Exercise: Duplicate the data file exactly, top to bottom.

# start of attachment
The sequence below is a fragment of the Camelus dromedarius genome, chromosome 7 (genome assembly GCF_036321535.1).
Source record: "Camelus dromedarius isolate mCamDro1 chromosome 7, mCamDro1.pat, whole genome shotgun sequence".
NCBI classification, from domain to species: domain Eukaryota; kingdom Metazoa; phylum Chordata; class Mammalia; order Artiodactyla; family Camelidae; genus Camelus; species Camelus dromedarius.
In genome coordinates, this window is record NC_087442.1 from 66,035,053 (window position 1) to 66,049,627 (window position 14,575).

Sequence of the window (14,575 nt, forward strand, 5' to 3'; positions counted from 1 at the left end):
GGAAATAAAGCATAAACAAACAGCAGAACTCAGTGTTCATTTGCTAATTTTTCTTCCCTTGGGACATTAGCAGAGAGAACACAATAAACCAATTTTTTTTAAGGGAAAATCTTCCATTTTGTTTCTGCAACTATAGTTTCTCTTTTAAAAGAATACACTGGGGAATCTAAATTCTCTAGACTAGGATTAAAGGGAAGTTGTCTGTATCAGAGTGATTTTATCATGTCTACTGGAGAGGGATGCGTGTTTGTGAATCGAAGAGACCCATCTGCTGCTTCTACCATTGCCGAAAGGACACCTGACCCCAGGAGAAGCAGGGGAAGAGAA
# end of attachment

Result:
The sequence below is a fragment of the Camelus dromedarius genome, chromosome 7 (genome assembly GCF_036321535.1).
Source record: "Camelus dromedarius isolate mCamDro1 chromosome 7, mCamDro1.pat, whole genome shotgun sequence".
NCBI classification, from domain to species: domain Eukaryota; kingdom Metazoa; phylum Chordata; class Mammalia; order Artiodactyla; family Camelidae; genus Camelus; species Camelus dromedarius.
In genome coordinates, this window is record NC_087442.1 from 66,035,053 (window position 1) to 66,049,627 (window position 14,575).

Sequence of the window (14,575 nt, forward strand, 5' to 3'; positions counted from 1 at the left end):
GGAAATAAAGCATAAACAAACAGCAGAACTCAGTGTTCATTTGCTAATTTTTCTTCCCTTGGGACATTAGCAGAGAGAACACAATAAACCAATTTTTTTTAAGGGAAAATCTTCCATTTTGTTTCTGCAACTATAGTTTCTCTTTTAAAAGAATACACTGGGGAATCTAAATTCTCTAGACTAGGATTAAAGGGAAGTTGTCTGTATCAGAGTGATTTTATCATGTCTACTGGAGAGGGATGCGTGTTTGTGAATCGAAGAGACCCATCTGCTGCTTCTACCATTGCCGAAAGGACACCTGACCCCAGGAGAAGCAGGGGAAGAGAA